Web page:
Creve Coeur Sailing Association Creve Coeur Sailing Association


Training Videos

Welcome Land Lover! So, you want to learn how to sail, eh! The best way to learn how to sail is to get your butt on a boat with a good skipper and serve as crew. The next best thing is to learn on land before going out. Impress the skipper with words like "tack" and "gybe". The following videos go through the basics of sailing in hopes to get your butt to a helm faster!.

The first few videos go through the basics of sailing and build to the last video, a near real time look and listen as a CCSA skipper races a race at Creve Coeur Lake.

Sailing 101

A great introduction on how to sail. The video is simple and covers the basics of sailing in a few short minutes. The next video, below, is the second in the series.

Sailing 102

The "sequal" to the above video describes a little more about the basics of sailing.


Sailing 201: "Tacking Practice"

"Tacking Practice" - Describes "tacking" or the essential sailing manuver of turing a boat across the wind.


Sailing 301: 70 Tacks in a "29-er" Olympic Class Sailboat

An Olympic class "29-er" captain and crew perform 70 tacks in a practice. Many of our skippers at CCSA practice taking with their crew before every race. Proper, efficient, effortless and error free tacking is essential to winning a sailboat race.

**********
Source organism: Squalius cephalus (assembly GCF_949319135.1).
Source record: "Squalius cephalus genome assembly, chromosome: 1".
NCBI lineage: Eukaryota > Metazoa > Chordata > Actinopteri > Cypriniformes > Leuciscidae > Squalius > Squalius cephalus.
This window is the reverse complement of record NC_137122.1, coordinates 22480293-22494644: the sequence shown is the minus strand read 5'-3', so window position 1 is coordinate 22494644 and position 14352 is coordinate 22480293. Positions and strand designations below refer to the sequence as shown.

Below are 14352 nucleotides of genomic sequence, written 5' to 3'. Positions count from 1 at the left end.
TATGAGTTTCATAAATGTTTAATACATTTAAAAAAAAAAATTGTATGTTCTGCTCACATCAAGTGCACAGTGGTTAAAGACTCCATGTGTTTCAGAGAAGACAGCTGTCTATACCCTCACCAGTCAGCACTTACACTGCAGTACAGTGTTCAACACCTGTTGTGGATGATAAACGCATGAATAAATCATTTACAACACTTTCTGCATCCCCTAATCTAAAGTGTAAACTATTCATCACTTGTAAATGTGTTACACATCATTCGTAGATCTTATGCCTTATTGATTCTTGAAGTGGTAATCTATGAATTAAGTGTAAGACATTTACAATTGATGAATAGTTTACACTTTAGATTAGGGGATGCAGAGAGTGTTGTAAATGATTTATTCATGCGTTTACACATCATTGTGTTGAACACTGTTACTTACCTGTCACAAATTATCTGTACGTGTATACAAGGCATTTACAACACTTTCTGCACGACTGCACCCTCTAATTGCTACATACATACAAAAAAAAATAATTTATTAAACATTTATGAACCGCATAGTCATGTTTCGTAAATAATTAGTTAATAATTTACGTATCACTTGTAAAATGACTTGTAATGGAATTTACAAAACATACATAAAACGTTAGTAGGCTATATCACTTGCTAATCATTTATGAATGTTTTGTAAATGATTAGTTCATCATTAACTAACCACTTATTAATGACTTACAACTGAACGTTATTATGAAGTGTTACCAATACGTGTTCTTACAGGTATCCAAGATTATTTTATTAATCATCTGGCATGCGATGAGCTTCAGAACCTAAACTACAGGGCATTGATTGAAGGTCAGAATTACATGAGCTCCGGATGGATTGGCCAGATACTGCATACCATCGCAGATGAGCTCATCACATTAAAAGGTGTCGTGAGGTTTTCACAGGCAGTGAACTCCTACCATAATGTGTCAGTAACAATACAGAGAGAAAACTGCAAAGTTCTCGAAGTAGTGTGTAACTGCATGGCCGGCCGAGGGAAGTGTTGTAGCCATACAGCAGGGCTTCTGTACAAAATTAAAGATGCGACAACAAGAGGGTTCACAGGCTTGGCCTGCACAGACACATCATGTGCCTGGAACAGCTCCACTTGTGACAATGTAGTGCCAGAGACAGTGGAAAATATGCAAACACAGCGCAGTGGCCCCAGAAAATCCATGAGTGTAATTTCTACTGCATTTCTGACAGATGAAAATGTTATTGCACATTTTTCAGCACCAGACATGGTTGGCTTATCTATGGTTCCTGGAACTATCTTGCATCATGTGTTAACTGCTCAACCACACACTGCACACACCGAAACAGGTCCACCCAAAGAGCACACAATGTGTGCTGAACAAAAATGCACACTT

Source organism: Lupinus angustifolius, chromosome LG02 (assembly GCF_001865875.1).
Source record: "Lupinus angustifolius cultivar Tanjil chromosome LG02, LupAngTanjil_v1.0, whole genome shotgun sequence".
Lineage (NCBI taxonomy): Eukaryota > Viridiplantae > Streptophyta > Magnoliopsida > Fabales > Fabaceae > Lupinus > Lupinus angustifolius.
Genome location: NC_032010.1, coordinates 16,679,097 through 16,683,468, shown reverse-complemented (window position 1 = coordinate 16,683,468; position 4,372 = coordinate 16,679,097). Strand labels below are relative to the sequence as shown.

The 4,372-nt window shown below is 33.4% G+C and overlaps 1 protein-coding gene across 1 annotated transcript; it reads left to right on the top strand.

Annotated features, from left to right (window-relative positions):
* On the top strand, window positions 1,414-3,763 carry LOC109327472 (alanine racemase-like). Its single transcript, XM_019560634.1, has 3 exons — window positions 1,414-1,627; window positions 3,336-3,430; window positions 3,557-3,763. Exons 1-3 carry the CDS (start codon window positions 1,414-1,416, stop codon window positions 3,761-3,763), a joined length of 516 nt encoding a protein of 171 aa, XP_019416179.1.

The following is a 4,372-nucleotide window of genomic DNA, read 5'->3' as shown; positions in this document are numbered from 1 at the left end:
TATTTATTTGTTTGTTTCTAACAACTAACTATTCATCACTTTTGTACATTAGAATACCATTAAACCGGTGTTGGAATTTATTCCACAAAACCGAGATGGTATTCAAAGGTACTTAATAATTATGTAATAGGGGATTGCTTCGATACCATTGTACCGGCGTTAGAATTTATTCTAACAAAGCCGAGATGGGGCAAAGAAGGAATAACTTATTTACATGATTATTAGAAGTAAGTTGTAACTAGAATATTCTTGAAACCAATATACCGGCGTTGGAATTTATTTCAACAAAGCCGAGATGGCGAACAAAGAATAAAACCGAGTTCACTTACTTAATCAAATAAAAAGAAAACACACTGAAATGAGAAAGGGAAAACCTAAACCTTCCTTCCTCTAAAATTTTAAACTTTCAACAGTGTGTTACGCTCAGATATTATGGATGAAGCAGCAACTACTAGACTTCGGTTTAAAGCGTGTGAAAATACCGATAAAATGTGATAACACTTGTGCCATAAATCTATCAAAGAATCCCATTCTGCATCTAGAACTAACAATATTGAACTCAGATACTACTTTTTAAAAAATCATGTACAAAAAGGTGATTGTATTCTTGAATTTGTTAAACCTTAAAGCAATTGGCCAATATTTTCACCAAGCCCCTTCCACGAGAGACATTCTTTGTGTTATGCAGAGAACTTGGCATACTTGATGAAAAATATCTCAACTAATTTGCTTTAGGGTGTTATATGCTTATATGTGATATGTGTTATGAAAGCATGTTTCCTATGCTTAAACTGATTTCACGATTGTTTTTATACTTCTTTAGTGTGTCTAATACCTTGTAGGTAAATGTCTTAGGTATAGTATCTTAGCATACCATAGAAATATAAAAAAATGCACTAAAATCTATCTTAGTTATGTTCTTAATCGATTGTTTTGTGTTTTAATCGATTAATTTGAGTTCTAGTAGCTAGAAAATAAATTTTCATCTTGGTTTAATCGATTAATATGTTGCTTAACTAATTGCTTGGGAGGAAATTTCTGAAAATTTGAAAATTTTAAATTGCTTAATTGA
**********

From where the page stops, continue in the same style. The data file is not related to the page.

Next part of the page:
Sailing 401: "Advanced Race Theory"


Ride along with Bryan Gill, one our club's skippers. He stuck a GoPro camera on his boom and made a commentary after the race. The video gives a no holds barred inside look and listen into the race decisions and tactics he makes during a typical race. None of us start racing with this knowledge, it is accumulated over many races and years of sailing. If you want to be a competive skipper, get your but on one of these boats as crew.


Sailing 402: "Big Boat / Big Lake Racing"

Race Ride Along: Our outreach chair produced this video to describe a few things: a typical sailboat race course, what it is like to be a crew member in a sailboat race and to show the raw speed a boat can be going during a race. Although the race was at Carlyle Lake with the Caryle Sailing Association, or CSA or "Our Big Cousin's Sailing Club", it is a good example of a sailboat race. Keep in mind, most of the boats racing at our lake are one to three person boats.


Congratulations! You just survived watching our Training Videos on your computer! Are you ready to get in the water? Go buy a pair of sailing gloves, find a skipper go crew! How do you find a skipper you say? Help us setup a boat before a race. Skippers typically arrive 1-2 hours before the first race on a race day. Find a skipper, introduce yourself, show him or her your new shiny, new glove smelling gloves and say you want to learn how to sail. Remember, ALL of us began as crew.